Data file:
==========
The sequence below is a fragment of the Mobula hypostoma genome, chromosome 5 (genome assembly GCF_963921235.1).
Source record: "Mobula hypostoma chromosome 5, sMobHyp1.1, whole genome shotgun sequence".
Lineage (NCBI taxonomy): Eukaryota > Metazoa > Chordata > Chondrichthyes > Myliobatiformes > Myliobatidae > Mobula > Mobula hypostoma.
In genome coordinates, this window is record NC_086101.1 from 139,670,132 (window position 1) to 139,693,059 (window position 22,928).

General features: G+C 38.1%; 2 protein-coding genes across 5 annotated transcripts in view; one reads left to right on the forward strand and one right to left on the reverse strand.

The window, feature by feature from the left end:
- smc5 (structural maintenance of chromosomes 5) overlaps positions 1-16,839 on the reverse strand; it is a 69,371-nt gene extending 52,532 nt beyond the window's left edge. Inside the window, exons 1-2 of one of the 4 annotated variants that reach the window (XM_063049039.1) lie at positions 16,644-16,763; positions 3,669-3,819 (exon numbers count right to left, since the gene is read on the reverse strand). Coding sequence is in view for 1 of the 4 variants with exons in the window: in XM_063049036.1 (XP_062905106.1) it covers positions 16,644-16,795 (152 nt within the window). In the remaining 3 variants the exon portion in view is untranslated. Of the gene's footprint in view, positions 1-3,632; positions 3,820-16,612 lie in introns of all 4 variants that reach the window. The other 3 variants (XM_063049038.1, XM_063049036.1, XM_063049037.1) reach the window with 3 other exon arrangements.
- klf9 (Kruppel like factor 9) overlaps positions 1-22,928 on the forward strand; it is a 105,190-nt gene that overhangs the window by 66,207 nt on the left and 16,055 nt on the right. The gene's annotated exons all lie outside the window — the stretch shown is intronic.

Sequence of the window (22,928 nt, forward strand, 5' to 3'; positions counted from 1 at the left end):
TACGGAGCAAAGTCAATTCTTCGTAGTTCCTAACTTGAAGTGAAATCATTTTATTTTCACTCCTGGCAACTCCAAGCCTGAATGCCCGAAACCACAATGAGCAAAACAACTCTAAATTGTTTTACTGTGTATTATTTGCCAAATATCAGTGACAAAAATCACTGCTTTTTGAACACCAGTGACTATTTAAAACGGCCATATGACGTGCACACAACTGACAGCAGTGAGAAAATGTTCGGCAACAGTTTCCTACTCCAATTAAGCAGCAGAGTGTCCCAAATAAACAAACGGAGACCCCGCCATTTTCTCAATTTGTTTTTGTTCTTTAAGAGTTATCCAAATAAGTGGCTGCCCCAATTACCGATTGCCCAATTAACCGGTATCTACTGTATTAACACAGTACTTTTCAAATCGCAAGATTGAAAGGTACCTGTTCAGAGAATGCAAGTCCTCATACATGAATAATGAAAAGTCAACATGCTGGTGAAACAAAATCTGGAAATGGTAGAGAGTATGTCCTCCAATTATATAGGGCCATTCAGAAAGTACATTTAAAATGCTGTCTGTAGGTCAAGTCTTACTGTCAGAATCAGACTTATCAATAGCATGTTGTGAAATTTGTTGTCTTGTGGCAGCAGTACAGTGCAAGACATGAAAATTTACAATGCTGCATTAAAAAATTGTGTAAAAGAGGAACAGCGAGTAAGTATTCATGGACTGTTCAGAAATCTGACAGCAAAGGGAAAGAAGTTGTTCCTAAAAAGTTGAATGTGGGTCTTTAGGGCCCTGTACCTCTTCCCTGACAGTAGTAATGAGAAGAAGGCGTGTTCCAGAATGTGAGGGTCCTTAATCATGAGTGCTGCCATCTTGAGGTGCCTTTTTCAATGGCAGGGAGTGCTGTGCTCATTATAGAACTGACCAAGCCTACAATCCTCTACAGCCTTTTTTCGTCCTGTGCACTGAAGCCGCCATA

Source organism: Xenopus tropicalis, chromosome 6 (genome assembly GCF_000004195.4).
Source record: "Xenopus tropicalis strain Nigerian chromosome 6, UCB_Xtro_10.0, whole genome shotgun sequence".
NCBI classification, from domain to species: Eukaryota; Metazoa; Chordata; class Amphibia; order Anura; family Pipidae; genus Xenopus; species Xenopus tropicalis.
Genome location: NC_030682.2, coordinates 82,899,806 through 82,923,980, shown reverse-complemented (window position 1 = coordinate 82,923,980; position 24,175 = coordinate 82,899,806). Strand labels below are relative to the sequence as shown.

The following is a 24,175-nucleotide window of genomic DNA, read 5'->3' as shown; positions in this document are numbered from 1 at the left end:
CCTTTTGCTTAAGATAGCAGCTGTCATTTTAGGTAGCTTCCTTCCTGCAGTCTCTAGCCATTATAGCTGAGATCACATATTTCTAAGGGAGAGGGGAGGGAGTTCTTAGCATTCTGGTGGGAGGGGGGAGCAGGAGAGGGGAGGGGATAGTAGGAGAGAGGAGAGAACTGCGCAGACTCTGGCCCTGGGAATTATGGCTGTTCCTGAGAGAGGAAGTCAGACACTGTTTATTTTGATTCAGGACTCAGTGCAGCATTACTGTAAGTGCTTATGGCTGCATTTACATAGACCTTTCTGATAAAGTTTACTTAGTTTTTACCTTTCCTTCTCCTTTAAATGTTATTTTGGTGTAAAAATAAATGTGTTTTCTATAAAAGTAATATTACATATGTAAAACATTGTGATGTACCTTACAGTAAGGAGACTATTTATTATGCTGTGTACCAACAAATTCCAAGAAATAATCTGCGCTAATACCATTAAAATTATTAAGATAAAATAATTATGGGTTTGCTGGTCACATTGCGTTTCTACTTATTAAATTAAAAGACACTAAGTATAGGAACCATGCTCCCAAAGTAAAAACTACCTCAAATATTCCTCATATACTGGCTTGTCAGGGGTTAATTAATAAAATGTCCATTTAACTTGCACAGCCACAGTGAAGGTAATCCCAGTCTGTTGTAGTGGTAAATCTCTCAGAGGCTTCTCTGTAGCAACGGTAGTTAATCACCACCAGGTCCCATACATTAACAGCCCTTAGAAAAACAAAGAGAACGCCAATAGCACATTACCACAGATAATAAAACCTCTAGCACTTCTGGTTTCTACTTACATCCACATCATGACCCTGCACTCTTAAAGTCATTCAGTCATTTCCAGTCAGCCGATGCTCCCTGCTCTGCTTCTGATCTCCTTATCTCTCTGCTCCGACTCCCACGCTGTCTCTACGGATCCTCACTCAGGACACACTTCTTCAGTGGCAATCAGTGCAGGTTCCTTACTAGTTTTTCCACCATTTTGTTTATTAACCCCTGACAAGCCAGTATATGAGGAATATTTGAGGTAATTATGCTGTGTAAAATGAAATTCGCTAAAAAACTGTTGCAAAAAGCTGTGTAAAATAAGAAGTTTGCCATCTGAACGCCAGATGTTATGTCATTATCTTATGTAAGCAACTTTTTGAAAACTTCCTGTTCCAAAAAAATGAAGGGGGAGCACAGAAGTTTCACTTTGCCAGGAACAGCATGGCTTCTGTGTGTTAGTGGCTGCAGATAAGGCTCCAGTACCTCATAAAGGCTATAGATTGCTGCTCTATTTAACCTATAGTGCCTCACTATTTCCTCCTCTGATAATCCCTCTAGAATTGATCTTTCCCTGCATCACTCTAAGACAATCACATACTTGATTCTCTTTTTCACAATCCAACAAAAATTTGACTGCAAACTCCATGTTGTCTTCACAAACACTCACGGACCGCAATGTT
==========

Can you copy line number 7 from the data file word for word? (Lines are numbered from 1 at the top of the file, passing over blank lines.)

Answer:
- smc5 (structural maintenance of chromosomes 5) overlaps positions 1-16,839 on the reverse strand; it is a 69,371-nt gene extending 52,532 nt beyond the window's left edge. Inside the window, exons 1-2 of one of the 4 annotated variants that reach the window (XM_063049039.1) lie at positions 16,644-16,763; positions 3,669-3,819 (exon numbers count right to left, since the gene is read on the reverse strand). Coding sequence is in view for 1 of the 4 variants with exons in the window: in XM_063049036.1 (XP_062905106.1) it covers positions 16,644-16,795 (152 nt within the window). In the remaining 3 variants the exon portion in view is untranslated. Of the gene's footprint in view, positions 1-3,632; positions 3,820-16,612 lie in introns of all 4 variants that reach the window. The other 3 variants (XM_063049038.1, XM_063049036.1, XM_063049037.1) reach the window with 3 other exon arrangements.